Now we all love a good car chase. And when it’s broadcast live . . . with a bowl of popcorn, there’s nothing better. The problem is that you never know when a chase is going to be on TV. Enter PursuitWatch Network. Operated by moonlighting Southern California police officer Ken Kuwahara, PursuitWatch is a one-man business that . . . well, the promo speaks for itself. “Do you like watching live TV news broadcasts of police pursuits? We’ll notify you by pager during the next live high-speed chase. Join PursuitWatch Network today.”
Kuwahara has signed up 300 customers via his Web site (https://www.pursuitwatch.com) and toll-free number (1-877-SEE-COPS). Last month, subscribers were notified — by e-mail or pager — of four pursuits. At $2 a month — plus a $5 start-up fee — PursuitWatch is not yet bringing in the Benjamins, but Kuwahara, with deliberate vagueness, says he is “in talks” with people in the “production business” to expand. We decided to investigate the growth potential. The CHP estimates 6,000 car chases a year in California. We all know local news stations dig them, but we wanted hard numbers. Okay, it was sweeps week, but even when we got someone on the phone, like Fox 11’s program manager John Frenzel, the conversation went like this:
OffBeat: “We’ve heard that there’s about three, four chases a month.”
Frenzel: “That sounds a bit high.”
OffBeat: “Could you tell us about how many you aired last month?”
Frenzel: “There are no statistics.”
OffBeat: “About how many? One, two, two or three?”
Frenzel didn’t answer, but we finally got some answers from KTLA news director Jeff Wald, who said stations like car chases because they can show off their techno-toys, such as helicopters and gyro-stabilized cameras. Clearly, the viewers tune in. Enshrined in local station lore is KCAL’s 17 rating for a November 1998 chase. But stations lose ad dollars when they break into programming. Few would argue that car chases have news value. So, will stations stick with them? “My guess is that their thinking goes that the more people they can bring into the tent at times like this will make it [airing chases] worth it into the long run,” said Wald. That’s a relief — whoops, there goes our pager. Stolen SUV on the northbound 405! Gotta go!
—Queena Sook Kim
The Next Whisky Bar
According to his press release, Lloyd Grant Gordon, 35, is not only “brand ambassador” for William Grant & Sons’ Glenfiddich and Balvenie single-malt scotches, but also the “epitome of the nineties gentleman.” Unaware that there were any gentlemen in the 1990s, I was curious to meet him. I was also curious to try the products Lloyd was in L.A. to promote: the 15-year-old Glenfiddich Solera Reserve ($48) and the 18-year-old Glenfiddich Ancient Reserve ($65). Then there was the Balvenie 1966 Vintage, which is already on the market, but at a cost of $280. (In some bars, it goes for $75 a shot.)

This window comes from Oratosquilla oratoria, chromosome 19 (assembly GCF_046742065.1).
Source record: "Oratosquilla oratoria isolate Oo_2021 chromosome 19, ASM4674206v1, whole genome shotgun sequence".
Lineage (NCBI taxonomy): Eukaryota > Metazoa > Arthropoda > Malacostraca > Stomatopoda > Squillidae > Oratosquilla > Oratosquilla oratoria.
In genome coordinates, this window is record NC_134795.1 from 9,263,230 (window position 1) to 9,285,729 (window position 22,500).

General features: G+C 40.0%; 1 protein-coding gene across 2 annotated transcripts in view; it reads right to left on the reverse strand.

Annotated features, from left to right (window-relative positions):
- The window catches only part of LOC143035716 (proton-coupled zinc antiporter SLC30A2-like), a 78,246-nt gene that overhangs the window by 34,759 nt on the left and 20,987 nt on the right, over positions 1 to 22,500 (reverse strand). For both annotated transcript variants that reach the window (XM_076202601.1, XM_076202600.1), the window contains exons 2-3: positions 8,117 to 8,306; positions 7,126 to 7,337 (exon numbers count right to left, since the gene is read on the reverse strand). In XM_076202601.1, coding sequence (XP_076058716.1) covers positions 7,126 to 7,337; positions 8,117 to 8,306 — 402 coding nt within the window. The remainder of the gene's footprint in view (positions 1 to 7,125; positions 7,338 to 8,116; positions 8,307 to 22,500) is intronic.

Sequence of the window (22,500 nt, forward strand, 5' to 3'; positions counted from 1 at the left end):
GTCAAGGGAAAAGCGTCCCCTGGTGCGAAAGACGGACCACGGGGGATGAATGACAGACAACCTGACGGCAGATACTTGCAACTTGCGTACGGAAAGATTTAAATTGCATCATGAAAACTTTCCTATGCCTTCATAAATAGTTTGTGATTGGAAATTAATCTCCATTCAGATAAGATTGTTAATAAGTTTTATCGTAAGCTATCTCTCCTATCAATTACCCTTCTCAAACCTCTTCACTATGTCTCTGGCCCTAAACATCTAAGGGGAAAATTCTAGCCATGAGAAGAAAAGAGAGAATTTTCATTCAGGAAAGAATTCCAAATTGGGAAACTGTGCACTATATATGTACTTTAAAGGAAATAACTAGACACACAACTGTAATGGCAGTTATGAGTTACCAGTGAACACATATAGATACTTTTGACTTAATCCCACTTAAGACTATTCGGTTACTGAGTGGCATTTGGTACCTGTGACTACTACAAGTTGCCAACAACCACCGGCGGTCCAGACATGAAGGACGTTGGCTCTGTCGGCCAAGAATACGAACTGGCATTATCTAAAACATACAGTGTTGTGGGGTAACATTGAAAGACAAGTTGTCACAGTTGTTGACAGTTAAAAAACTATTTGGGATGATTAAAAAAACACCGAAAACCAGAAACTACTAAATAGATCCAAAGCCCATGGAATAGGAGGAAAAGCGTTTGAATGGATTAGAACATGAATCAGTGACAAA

We sat on the terrace outside Lloyd’s hotel room. Lloyd was wearing a gray Etro suit, Maui Jim sunglasses and Crockett & Jones shoes, and on the table were six bottles of single-malt whiskies. Although it was a little early (11 a.m.) to start in on six bottles of scotch, I agreed to taste them. No one said being a journalist was easy. First, though, Lloyd wanted me to “nose” the libations. To do it properly, Lloyd instructed me, you stick your nose deep into the glass, but you “inhale” through the mouth. This removes the alcohol smell, leaving only the whisky’s aroma. The first time, I inhaled through my nose as well as my mouth. The second time, I opened my mouth so wide I looked like I was trying to swallow a tennis ball. But the third time, I’m proud to report, I got it right. I opened my mouth a fraction, and didn’t inhale through my nose.
“It smells . . . great?” I said.
Lloyd did not look pleased. Obviously, I needed to learn the lingo. What I should have said was “Pebble smooth,” or “The oakiness is at a premium.” But all this was forgotten when I actually drank the stuff. First up was the 15-year-old Glenfiddich, which was wonderfully delicate and light, a judgment Lloyd seemed willing to accept. The 18-year-old Glenfiddich, however, was quite different. The texture was like liquid honey. But I didn’t use the word honey.
“The texture is almost . . . syrupy?” I said.
“Well, to each his own,” Lloyd frowned. Syrupy was definitely the wrong word. Still, being a gentleman, he forgave me. I was a swine, but he continued to throw me pearls, the last of which was the Balvenie 1966 Vintage. As they say in England: It went down as easily as a choirboy’s penis. Driving home along Olympic, something felt strange: I was drunk, and it wasn’t even lunch time.
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